A wonderfully energetic and infectious romcom (romantic comedy) on the topical subject of arranged marriage.
from the opening chapter:
My nickname is no coincidence. I was rebranded as Mills after my parents caught me devouring a Mills and Boon novel instead of the intellectual material they thought I was reading for my A-Levels.
I want what most girls want. I want to have my wedding cake and gobble it, too. I want the whole works – the dress, the confetti, the honeymoon and the outrageously attractive groom who’s crazy about me. I want a gorgeous husband that I’m in love with.
What’s wrong with that?
The problem is that I’m not in charge of the search for him.
Find my own husband? Are you kidding?
‘Love? No such thing! Love comes after marriage,’ say all my elders. Yak yak yak, until my ears are practically bleeding. Marriage, they say, is a tradition. Almost all the parents I know have taken their son’s or daughter’s marriage into their own hands, because that’s just what happened to them, and to their parents too. No one in our family has ever denied their parents’ wishes. Mummy-ji and Daddy-ji had an arranged marriage when they were really young. I think that mum was only about seventeen and dad couldn’t have been more than twenty, and of course it all worked out brilliantly, which is great news for them but more down to luck than judgment if you ask me. Not that you could ever convince them of that.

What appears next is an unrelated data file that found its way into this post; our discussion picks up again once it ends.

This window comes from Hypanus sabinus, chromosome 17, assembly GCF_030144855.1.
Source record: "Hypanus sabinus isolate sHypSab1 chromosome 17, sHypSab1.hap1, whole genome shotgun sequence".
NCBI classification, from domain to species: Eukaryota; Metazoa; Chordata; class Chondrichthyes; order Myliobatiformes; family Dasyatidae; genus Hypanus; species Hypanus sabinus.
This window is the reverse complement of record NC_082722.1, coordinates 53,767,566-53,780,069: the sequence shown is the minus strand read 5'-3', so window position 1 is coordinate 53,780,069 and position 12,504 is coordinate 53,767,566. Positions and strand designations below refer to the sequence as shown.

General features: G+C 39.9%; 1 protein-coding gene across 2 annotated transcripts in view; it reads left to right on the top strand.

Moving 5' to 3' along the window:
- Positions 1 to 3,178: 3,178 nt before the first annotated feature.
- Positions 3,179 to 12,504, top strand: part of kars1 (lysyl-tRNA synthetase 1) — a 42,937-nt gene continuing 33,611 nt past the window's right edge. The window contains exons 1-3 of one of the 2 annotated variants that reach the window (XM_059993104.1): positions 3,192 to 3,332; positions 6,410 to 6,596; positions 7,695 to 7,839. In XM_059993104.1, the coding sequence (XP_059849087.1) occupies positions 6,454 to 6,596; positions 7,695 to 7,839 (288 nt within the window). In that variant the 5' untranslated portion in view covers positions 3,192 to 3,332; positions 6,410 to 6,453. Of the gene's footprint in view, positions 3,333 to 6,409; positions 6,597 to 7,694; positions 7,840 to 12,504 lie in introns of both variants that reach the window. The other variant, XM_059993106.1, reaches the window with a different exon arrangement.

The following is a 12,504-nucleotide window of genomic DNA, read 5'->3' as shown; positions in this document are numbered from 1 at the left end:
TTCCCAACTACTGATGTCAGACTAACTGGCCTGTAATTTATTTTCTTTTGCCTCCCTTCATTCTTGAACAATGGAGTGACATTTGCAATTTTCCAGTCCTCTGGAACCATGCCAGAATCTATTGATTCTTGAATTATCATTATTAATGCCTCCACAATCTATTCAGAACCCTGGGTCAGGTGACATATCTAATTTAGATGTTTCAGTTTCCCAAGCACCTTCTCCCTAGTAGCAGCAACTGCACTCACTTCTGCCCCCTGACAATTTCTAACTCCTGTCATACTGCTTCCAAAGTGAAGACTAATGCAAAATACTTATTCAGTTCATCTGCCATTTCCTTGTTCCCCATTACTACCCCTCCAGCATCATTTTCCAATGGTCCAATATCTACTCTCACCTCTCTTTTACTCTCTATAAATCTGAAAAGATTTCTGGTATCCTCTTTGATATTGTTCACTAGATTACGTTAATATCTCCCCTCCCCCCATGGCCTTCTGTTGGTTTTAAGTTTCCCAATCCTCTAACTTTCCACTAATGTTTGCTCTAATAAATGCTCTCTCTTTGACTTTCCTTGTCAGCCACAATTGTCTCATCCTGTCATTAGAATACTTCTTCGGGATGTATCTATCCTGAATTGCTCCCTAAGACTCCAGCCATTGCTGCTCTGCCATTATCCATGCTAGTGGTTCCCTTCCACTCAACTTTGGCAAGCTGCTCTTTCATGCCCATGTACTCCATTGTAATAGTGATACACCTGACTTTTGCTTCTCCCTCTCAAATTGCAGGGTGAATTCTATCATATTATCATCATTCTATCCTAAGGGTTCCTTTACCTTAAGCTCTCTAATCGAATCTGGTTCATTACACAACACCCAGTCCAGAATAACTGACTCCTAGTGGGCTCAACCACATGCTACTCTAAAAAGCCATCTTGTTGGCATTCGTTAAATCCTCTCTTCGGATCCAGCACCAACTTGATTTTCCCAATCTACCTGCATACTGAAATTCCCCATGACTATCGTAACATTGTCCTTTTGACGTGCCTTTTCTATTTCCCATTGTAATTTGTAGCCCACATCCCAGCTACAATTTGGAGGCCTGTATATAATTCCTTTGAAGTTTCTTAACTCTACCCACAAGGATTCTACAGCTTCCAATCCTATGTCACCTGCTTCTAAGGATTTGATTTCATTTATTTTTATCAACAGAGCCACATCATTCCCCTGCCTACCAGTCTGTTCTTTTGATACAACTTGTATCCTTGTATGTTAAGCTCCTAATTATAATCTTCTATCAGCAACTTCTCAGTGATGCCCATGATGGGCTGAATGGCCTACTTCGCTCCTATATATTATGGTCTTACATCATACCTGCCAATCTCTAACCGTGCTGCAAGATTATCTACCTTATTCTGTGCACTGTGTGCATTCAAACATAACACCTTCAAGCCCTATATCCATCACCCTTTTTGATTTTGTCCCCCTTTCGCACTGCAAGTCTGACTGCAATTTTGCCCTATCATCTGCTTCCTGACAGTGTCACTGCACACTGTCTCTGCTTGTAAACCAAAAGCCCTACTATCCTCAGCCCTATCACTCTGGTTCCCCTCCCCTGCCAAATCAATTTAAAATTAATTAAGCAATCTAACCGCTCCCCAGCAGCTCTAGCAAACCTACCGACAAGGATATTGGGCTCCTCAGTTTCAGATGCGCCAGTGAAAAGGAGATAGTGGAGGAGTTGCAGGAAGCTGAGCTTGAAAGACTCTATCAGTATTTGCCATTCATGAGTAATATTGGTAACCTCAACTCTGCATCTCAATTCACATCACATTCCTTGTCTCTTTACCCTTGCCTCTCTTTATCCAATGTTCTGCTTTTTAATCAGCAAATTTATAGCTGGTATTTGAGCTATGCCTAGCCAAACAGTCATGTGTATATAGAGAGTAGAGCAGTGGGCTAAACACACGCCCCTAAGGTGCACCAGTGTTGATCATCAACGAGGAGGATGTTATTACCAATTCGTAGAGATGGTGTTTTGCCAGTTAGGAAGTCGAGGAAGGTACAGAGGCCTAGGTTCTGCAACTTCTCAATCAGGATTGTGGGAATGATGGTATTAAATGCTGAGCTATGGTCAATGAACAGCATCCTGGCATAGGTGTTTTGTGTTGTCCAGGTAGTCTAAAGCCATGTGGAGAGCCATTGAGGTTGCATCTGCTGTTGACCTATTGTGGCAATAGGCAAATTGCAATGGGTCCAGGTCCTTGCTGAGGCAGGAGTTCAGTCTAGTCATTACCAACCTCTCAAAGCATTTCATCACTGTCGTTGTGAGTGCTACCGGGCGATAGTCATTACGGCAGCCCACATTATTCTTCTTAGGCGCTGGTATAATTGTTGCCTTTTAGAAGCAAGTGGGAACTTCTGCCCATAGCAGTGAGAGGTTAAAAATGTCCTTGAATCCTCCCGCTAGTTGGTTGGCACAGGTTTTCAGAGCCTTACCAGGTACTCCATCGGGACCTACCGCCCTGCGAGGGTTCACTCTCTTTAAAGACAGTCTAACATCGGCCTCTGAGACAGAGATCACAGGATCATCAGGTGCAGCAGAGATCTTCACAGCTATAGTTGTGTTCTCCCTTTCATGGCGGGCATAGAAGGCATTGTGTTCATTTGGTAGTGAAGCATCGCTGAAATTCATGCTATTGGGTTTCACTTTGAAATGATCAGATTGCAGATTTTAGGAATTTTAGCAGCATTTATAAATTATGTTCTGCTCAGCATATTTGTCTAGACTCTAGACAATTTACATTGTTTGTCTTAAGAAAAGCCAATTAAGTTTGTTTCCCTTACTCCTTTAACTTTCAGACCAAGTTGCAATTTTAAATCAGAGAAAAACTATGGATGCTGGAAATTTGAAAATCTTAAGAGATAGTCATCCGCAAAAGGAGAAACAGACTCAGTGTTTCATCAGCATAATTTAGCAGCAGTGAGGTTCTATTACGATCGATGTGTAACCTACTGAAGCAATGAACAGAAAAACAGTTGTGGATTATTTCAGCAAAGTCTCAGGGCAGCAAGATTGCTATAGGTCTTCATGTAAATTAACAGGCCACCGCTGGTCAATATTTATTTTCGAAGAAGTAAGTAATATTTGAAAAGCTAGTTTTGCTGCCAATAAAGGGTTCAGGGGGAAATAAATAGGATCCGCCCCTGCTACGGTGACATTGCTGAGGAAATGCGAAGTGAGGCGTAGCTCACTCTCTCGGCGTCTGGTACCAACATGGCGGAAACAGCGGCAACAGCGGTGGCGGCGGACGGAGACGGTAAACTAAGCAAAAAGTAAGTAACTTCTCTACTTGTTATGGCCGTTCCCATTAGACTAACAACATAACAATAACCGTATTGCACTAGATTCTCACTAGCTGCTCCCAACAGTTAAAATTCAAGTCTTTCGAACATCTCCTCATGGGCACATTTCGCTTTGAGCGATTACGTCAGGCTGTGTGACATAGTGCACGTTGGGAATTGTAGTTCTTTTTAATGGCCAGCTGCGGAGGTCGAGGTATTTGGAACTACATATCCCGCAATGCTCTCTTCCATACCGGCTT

I don’t think I could take the emotional pressure if I don’t ‘see reason’ and agree to their choice. My parents are fantastic. Not fanatics, dictators or control freaks, and all they want for me is my happiness. They see themselves as wholly responsible for this, and if I go against their wishes they’ll be failures and bad parents in the eyes of our community....